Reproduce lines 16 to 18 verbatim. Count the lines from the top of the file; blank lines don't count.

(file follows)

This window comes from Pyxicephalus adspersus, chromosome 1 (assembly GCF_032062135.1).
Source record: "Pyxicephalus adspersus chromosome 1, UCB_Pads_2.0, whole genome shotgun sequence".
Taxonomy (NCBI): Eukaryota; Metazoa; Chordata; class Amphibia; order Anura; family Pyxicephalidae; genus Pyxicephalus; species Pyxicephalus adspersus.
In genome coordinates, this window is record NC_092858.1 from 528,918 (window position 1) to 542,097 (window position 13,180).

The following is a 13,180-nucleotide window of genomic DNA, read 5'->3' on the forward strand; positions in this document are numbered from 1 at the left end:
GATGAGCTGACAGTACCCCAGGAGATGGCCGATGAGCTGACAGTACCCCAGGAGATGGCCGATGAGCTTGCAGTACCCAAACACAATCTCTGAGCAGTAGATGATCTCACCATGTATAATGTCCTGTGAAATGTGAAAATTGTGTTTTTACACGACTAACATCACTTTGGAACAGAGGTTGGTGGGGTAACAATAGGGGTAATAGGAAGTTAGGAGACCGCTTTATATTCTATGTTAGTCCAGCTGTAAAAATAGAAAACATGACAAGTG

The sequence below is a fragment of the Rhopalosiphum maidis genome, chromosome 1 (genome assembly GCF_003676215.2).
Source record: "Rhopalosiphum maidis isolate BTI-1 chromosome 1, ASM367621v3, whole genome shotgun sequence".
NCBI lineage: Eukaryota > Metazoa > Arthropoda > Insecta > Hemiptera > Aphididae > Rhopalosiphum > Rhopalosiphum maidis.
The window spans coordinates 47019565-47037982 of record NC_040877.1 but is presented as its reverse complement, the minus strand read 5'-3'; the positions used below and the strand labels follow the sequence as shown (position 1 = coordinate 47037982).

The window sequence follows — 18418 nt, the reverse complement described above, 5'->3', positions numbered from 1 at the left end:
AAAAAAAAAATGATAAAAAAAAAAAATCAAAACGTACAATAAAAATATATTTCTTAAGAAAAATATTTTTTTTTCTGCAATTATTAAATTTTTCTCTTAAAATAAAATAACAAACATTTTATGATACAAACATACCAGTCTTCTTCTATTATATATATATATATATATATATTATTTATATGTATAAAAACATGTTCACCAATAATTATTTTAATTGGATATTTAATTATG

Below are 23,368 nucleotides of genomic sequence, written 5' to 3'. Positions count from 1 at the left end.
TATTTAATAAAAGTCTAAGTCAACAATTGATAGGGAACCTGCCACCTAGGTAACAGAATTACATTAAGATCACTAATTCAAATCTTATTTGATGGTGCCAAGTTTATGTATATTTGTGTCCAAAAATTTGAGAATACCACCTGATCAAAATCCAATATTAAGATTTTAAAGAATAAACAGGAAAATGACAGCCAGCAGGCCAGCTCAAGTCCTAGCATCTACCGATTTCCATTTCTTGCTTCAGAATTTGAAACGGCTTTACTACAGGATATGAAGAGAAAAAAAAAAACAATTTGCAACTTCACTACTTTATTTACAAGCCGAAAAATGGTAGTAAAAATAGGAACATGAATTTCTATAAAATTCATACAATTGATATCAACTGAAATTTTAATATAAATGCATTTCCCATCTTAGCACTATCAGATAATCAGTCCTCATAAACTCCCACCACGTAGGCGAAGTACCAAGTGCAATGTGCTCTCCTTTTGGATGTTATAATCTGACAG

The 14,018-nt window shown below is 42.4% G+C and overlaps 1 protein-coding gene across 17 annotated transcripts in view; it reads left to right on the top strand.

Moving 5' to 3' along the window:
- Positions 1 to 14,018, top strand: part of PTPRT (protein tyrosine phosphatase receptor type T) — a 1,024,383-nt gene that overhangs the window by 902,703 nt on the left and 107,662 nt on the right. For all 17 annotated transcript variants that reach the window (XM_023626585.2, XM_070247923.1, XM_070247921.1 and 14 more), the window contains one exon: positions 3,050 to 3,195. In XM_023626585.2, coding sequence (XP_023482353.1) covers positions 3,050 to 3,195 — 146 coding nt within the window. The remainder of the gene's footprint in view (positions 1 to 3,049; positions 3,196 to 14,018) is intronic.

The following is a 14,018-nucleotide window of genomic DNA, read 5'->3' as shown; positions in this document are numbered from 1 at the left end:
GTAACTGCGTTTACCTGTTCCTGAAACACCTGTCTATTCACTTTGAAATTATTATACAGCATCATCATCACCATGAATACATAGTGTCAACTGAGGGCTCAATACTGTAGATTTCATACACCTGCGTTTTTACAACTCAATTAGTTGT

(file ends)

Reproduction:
Moving 5' to 3' along the window:
- Positions 1 to 14,018, top strand: part of PTPRT (protein tyrosine phosphatase receptor type T) — a 1,024,383-nt gene that overhangs the window by 902,703 nt on the left and 107,662 nt on the right. For all 17 annotated transcript variants that reach the window (XM_023626585.2, XM_070247923.1, XM_070247921.1 and 14 more), the window contains one exon: positions 3,050 to 3,195. In XM_023626585.2, coding sequence (XP_023482353.1) covers positions 3,050 to 3,195 — 146 coding nt within the window. The remainder of the gene's footprint in view (positions 1 to 3,049; positions 3,196 to 14,018) is intronic.

The following is a 14,018-nucleotide window of genomic DNA, read 5'->3' as shown; positions in this document are numbered from 1 at the left end: